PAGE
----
Challenges of strategy implementation in a devolved government system: A study of Kenya rural roads authority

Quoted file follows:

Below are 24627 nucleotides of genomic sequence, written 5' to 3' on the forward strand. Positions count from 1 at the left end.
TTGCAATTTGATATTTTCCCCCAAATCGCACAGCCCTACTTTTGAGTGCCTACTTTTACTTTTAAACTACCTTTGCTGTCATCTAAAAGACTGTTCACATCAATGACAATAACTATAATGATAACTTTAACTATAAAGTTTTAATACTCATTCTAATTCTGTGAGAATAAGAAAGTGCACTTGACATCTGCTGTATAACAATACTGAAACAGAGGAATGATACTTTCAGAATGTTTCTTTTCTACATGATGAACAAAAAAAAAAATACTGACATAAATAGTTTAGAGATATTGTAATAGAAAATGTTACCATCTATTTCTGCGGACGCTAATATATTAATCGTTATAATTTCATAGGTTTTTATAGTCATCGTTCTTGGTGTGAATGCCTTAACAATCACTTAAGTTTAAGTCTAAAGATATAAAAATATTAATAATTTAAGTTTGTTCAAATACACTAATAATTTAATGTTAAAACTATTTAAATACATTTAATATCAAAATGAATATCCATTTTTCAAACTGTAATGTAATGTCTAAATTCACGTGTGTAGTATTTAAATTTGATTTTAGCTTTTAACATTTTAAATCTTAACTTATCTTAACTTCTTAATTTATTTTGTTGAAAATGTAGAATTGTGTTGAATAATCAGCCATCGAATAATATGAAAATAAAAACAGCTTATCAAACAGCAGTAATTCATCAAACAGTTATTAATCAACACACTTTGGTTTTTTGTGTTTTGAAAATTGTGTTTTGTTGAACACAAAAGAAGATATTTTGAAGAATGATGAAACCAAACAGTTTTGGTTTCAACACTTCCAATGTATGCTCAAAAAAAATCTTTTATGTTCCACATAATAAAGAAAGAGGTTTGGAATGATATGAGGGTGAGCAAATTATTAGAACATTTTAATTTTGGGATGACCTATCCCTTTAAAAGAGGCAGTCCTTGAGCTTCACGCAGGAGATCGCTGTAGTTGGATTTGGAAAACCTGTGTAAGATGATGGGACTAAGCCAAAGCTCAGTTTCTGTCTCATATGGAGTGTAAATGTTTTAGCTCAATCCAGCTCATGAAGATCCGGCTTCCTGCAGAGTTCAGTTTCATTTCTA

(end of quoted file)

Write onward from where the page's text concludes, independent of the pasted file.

A myriad of factors can potentially affect the process by which strategic plans are turned into organizational action (Noble 1999). Noble argues that it is not surprising that, after a comprehensive strategy or single strategic decision has been formulated, significant difficulties usually arise during the subsequent implementation process. The best formulated strategies may fail to produce superior performance for the firm if they are not successfully implemented. Following the promulgation of new Constitution in the year 2010, a devolved system of government was created, with two levels of government (central Government and county governments) which are distinct and interdependent. The new constitution 2010, categorizes Kenyan roads into the national trunk roads and the county roads. To ensure a smooth process and continued service delivery to the public, KeRRA needs to align their strategic plans in line with the new constitution as far as practicable. This fundamentally raises institutional framework challenges as the authority implements their strategic plans in managing the roads-sector. Thus this study sought to determine the challenges of strategy implementation at Kenya Rural Roads Authority in a devolved government system with a view to discern pattern. Data was collected from the 35 out of the 47 KeRRA regional offices spread across the counties representing 74%. Interviews were conducted amongst regional engineers who implement the strategic plans within the ranks of KeRRA management. The study established several challenges that face KeRRA during strategy implementation. These include: inadequate capacity at KeRRA regional offices and the inadequate funding to effectively complete all planned projects; inadequate operation management systems; escalating cost of road construction materials amongst others. The recommendation is that further research should be done in the area of strategy implementation among other sectors in Kenya whose key activities have been devolved such as land and health sectors. The study limitations were time and resources. We could not reach insecurity prone KeRRA regional areas and this constrained the scope of the research. In addition, it did not include other important fields of strategic management such as strategy development.